Zed Plus review: A plus!
Zed Plus review: A plus!
By: Sonia Chopra
Critic's Rating: 17/5
Saturday 29 November 2014
Chandra Prakash Dwivedi
Adil Hussain, Mona Singh, Mukesh Tiwari
The film begins with a Sufi song featuring an over-enthusiastic Sukhwinder Singh (he really ought to stick to singing) and Hrishitta Bhatt doing Bollywood's version of a folk dance. From then on, it gets better.
We're in Faridabad, and we meet Aslam (Adil Hussain), he of the day-and-night puncture shop. He is harried because of his neighbour, a delusional poet, basking in inherited wealth. Their juvenile fights are often thwarted by their more sensible wives. That they're both in love with the same woman, a local bangle seller, remains a secret. And that the three stand symbolically for India, Pakistan and Kashmir is a clever trick.
Trouble arrives in the form of the Prime Minister who decides to visit Faridabad. It's on the very day of his arrival, that it is Aslam's turn to be incharge of the local durgah. The PM (Kulbhushan Kharbanda, hilarious) who insists on speaking only in English, tries conversing with Aslam who only knows Hindi. Their conversations are translated by the PM's trusted aide. But in this mess, the PM mistakes Aslam's complaint of a threat to his life by his neighbour, as a threat from across the border. You see, a threatening neighbour means only one thing to India's PM.
He immediately orders Z security for the humble man. Now Aslam arrives home to his gobsmacked wife (Mona Singh, superb) with armed men in tow.
They follow him everywhere, even to the open air loo. His trip to the local chai adda becomes a scene. His mistress is furious with him for not meeting her.
Aslam is dazed and requests the security be removed as it was just a misunderstanding. But with the news all over political circles and media, the PM's assistant asks him to play along.
Aslam is now caught in an impossible web that catapults him into the choppy waters of politics.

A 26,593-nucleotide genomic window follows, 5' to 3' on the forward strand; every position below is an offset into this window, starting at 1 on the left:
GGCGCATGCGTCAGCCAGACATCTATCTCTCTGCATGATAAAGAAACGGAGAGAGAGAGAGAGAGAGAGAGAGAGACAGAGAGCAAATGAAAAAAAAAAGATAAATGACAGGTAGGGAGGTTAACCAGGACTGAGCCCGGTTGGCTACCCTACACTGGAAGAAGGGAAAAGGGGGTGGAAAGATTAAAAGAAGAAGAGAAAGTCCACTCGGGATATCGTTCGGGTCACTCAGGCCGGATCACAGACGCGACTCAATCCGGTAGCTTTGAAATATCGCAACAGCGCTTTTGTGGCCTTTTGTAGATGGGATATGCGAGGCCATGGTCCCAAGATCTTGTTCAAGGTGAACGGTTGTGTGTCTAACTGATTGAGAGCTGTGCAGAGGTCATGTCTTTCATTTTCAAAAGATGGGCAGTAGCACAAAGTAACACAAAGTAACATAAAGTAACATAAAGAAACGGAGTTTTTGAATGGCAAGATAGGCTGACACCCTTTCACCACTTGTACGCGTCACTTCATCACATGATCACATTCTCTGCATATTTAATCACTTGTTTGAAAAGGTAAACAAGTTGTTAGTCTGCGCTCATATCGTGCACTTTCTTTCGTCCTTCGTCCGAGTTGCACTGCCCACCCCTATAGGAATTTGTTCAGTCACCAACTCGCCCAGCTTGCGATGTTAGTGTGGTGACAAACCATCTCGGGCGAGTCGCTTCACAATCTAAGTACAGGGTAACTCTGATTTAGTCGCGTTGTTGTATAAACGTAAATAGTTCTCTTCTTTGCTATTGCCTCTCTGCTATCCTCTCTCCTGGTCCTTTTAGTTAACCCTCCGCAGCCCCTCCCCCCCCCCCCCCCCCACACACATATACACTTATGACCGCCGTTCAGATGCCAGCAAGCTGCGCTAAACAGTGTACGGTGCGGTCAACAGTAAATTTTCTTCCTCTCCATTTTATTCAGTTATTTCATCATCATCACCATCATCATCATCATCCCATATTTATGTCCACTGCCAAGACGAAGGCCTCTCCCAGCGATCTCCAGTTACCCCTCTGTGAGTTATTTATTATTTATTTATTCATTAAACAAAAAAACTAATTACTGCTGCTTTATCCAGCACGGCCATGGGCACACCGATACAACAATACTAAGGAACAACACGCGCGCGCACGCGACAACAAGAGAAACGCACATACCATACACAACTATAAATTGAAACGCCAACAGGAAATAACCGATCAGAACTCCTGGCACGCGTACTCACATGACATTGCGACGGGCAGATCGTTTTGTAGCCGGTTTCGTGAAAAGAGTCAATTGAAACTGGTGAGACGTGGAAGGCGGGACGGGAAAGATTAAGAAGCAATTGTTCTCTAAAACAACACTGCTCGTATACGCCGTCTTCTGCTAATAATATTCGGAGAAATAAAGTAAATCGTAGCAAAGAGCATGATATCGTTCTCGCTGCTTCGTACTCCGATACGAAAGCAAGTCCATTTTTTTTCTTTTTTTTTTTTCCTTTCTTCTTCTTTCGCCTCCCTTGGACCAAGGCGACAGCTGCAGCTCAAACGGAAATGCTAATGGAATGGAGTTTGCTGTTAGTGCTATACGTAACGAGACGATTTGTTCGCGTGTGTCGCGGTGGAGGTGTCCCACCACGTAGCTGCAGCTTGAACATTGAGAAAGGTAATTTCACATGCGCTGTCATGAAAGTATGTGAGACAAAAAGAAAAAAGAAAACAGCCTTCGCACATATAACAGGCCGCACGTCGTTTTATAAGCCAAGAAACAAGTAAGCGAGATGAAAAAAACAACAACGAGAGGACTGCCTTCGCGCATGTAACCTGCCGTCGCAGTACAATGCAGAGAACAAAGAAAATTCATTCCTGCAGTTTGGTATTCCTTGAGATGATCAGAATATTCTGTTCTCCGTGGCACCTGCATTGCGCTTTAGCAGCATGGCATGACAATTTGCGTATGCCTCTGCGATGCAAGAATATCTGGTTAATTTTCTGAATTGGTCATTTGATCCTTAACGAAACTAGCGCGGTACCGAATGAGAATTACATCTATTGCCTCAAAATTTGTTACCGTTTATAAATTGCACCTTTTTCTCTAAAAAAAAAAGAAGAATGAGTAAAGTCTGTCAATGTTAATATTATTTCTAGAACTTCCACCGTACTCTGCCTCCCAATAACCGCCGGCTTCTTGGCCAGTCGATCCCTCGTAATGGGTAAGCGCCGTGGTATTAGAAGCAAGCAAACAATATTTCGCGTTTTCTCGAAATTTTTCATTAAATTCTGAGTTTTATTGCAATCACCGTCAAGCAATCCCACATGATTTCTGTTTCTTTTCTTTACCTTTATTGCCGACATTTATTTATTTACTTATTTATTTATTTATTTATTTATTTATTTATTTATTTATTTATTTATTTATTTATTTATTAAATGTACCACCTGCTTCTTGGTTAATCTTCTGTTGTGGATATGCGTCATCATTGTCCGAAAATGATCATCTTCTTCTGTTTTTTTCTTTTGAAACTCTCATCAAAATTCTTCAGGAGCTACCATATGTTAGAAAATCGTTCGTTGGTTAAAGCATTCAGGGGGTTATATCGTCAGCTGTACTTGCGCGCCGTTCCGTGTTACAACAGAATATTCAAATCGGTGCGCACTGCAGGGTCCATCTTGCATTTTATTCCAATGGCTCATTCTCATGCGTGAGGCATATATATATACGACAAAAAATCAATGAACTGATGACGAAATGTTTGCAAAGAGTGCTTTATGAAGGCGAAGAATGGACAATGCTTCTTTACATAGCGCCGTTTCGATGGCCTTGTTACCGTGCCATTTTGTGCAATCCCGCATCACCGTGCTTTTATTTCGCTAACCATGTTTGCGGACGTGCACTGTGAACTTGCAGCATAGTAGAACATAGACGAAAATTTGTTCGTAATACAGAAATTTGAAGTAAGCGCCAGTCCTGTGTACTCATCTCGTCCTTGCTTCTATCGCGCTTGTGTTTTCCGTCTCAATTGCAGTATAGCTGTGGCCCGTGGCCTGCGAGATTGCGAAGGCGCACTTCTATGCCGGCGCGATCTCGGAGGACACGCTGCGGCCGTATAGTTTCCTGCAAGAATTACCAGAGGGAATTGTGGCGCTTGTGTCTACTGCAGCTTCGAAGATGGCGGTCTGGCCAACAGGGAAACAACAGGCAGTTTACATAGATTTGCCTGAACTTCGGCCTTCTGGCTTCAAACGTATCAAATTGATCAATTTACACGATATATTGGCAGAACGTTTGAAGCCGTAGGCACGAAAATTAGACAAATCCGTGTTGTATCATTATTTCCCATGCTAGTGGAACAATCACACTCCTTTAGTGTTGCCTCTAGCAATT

The film drives home several pertinent points with dollops of humour, the way a satire should. The premise is equal parts tragic and funny.
But the film really picks up in the second half. Sanjay Mishra arrives as a clueless Pakistani terrorist who wants to cash in on Aslam's controversy. Meanwhile Aslam's bored security folk make themselves comfortable, calling Aslam's wife "didi" and helping around in the house. Aslam's jealous neighbour is now furious. But the fun actually starts when Aslam really faces a life threatening attack.
The film takes digs at everyone - politicians, the media, and even terrorists. There's plenty that'll make you laugh.
The film's atmospherics are breathtaking. You can feel the laidback air of Faridabad - the dusty roads, local buses, small shops contrasting with the unnerving quietness of the politicians' plush offices.
The characters are hugely interesting, especially the supporting roles. Note the too-smooth PM's assistant or the paanwala aptly named BBC, who loves broadcasting everyone's private lives.
Aslam is a hugely interesting character but we are not convinced of his actions at times. For example, his request to remove the security again seems incongruous as he had just started enjoying the perks of his stardom.
We also don't understand the film's take on infidelity as all married men in the film seem to want to flounder, and that is portrayed as a normal thing, a small mischief.
Actor Adil Hussain however makes us root for Aslam. He brings in the right amount of humour and pathos to his performance of this real, flawed and likeable character.
The rest of the cast matches step and this is one those rare films where each performance is better than the other!
Dr Chandraprakash Dwivedi (Pinjar) gives us a film that gets it mostly right. With less repetition and a less sketchy execution, this would have been a truly memorable film.
Still, it's worth a watch for the intent, the unique story, powerhouse performances and bits of genuine humour. After all, who doesn't like a biting parody, even if you wish it were sharper.
Rating: 3 stars